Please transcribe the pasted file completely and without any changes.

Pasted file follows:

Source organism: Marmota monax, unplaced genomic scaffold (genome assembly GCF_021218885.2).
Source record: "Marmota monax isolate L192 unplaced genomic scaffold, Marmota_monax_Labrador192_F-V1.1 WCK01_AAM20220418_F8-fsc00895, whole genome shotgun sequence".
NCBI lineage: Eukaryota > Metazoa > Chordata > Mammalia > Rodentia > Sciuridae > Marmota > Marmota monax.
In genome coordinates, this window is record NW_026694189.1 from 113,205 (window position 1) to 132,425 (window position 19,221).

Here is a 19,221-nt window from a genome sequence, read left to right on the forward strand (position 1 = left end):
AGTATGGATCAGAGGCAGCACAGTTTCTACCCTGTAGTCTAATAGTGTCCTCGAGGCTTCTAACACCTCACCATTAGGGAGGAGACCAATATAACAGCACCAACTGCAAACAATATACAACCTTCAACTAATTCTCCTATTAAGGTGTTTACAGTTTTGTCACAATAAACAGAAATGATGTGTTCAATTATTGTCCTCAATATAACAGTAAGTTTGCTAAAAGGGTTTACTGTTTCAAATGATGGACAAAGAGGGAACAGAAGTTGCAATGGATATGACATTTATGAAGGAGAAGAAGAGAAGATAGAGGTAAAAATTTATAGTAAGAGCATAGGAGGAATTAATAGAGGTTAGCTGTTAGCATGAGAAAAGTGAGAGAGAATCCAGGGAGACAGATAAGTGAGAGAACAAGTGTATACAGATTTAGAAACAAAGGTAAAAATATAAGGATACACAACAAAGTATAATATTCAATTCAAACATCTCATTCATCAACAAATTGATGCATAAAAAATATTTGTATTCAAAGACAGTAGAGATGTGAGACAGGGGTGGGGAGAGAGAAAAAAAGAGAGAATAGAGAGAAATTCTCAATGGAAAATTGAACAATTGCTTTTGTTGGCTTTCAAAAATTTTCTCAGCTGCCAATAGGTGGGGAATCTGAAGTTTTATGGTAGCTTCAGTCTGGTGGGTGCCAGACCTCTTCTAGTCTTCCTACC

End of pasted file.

Source organism: Marmota monax, unplaced genomic scaffold (genome assembly GCF_021218885.2).
Source record: "Marmota monax isolate L192 unplaced genomic scaffold, Marmota_monax_Labrador192_F-V1.1 WCK01_AAM20220418_F8-fsc00895, whole genome shotgun sequence".
NCBI lineage: Eukaryota > Metazoa > Chordata > Mammalia > Rodentia > Sciuridae > Marmota > Marmota monax.
In genome coordinates, this window is record NW_026694189.1 from 113,205 (window position 1) to 132,425 (window position 19,221).

Here is a 19,221-nt window from a genome sequence, read left to right on the forward strand (position 1 = left end):
AGTATGGATCAGAGGCAGCACAGTTTCTACCCTGTAGTCTAATAGTGTCCTCGAGGCTTCTAACACCTCACCATTAGGGAGGAGACCAATATAACAGCACCAACTGCAAACAATATACAACCTTCAACTAATTCTCCTATTAAGGTGTTTACAGTTTTGTCACAATAAACAGAAATGATGTGTTCAATTATTGTCCTCAATATAACAGTAAGTTTGCTAAAAGGGTTTACTGTTTCAAATGATGGACAAAGAGGGAACAGAAGTTGCAATGGATATGACATTTATGAAGGAGAAGAAGAGAAGATAGAGGTAAAAATTTATAGTAAGAGCATAGGAGGAATTAATAGAGGTTAGCTGTTAGCATGAGAAAAGTGAGAGAGAATCCAGGGAGACAGATAAGTGAGAGAACAAGTGTATACAGATTTAGAAACAAAGGTAAAAATATAAGGATACACAACAAAGTATAATATTCAATTCAAACATCTCATTCATCAACAAATTGATGCATAAAAAATATTTGTATTCAAAGACAGTAGAGATGTGAGACAGGGGTGGGGAGAGAGAAAAAAAGAGAGAATAGAGAGAAATTCTCAATGGAAAATTGAACAATTGCTTTTGTTGGCTTTCAAAAATTTTCTCAGCTGCCAATAGGTGGGGAATCTGAAGTTTTATGGTAGCTTCAGTCTGGTGGGTGCCAGACCTCTTCTAGTCTTCCTACC